Sunday, June 21, 2009

Unfold

Unfold

The morning dust roamed over the clouds as the light set a color of molten orange to the sky. All previous tints of dark peeled away as warmth took over. Small birds flowed into the atmosphere, feathers trailing in golden dust.

One certain grackle was snoring against the pavement. The sudden warmth of the light woke him from his dreams, which often consisted of donuts and sprinkles. After adjusting to the bright light, he brushed off the shiny sparkles that coated his feathers and set off behind the other birds. He had letters to deliver.

He was in charge of love letters to a certain Signor Ryf. Well, he was in charge of all love letters in general, but Signor Ryf was the only one who received any. Every day, a single letter addressed to him was sent, with no return address. He had never met Signor Ryf, and wondered why anyone would be so infatuated with the bird.

Once he arrived at Signor Ryf’s dwelling, he dropped the lone letter into the slot in the tree, listening as it dropped with a satisfying thunk. He flew straight home after that, and watched as all the other birds worked. He felt a little smug at the fact that he had such a small load. Walking outside, he rid his home of the soot that insisted on covering his possessions. He ruffled his feathers and sneezed from the dust that resulted.

And then the light crinkled and the dust disappeared. The grackle, suddenly overcome with drowsiness, fell to the floor and dreamed of donuts and sprinkles.

The next day, the light woke him up. Once again, he found the letter in his possession, and brushed the dust off in preparation for flight. As he watched a flurry of birds fly above, it occurred to him that he should try talking to them. Perhaps then his days wouldn’t be so dull. He noticed that dust was covering his feathers again. The grackle put down his letter to wipe the pesky things off when he noticed something strange. Golden dust poured out from the wrinkled envelope. Curious, he opened the letter, and the sky ripped apart.

And then the grackle watched his world unfold.
- - -
Explanation:
The grackle is Signor Ryf. He lives in a love letter. The golden dust is actually sand. The sand is time. The slot that he puts his letter in is dark inside. Therefore, the light disappears very suddenly. His world rewinds while its dark, so the letter is once again with the grackle, and the light is back. The other birds don’t exist, and are made of sand. Since he wipes the sand off himself before and after the dark appears, he still remembers everything. When the letter rips, the sand falls out, and so does time. So then his world unfolds. And he dreams of donuts because he dreams of what he can’t have(donuts and sprinkles don’t exist in his world). Why is he in a love letter? It’s just the way things are. There's my short story. I think it's the first one I've ever finished. So, how many synonyms of folding can you find? Also, the Ryf in Signor Ryf is actually a bad anagram of fry for cheese fry.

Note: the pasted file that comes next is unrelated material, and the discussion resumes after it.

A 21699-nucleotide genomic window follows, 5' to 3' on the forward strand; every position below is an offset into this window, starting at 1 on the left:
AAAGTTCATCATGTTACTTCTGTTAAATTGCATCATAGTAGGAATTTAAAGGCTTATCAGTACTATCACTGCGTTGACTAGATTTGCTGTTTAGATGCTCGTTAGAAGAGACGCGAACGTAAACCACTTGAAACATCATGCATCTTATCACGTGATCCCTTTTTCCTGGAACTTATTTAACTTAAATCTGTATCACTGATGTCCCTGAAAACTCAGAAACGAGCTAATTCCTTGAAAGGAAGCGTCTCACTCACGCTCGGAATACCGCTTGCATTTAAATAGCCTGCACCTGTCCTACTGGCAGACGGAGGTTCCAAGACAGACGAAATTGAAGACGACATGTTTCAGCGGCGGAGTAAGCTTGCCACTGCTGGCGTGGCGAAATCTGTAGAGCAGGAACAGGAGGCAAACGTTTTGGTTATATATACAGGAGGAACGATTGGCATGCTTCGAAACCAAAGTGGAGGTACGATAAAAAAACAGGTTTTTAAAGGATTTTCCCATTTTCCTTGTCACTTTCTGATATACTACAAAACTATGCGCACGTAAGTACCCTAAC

3 comments:

Devan Moss said...

Confused but amused (hey that rhymed),...still don't quite get the part about how he's both Signor Ryf and the Grackle(and whatever the shmuck is a Grackle?) and how the dark relates to the drop slot...makes me wanna write my own short story, albeit one that makes a little more sense

Indigo1928 said...

Well, Signor Ryf is that grackle. The grackle doesn't know that he's Signor Ryf. A grackle is a black bird that looks a little like a crow. Ok, there's light outside of the drop slot. There's no light in the drop slot. So, when the letter is dropped in there, the sky turns dark(just not very quickly).
WRITE ONE!! :D

laurapoet said...

I liked this story alot. I think it's actually better without the explanation though. It's true that the readers won't know about the grackle being Signor Ryf or about the dust as sand which is actually time or about the grackle living in the love letter. But I think it kind of gives a magical touch to it if you don't know what was going through the writers head when they were writing it. Without the explanation it lets the story stand on its own. It lets the reader decide what the dust was and it lets them wonder about it without asking things like "What? The Grackle was Signor Ryf? an so on and so forth. Still, great idea and a really good first short story. Keep up the good work!!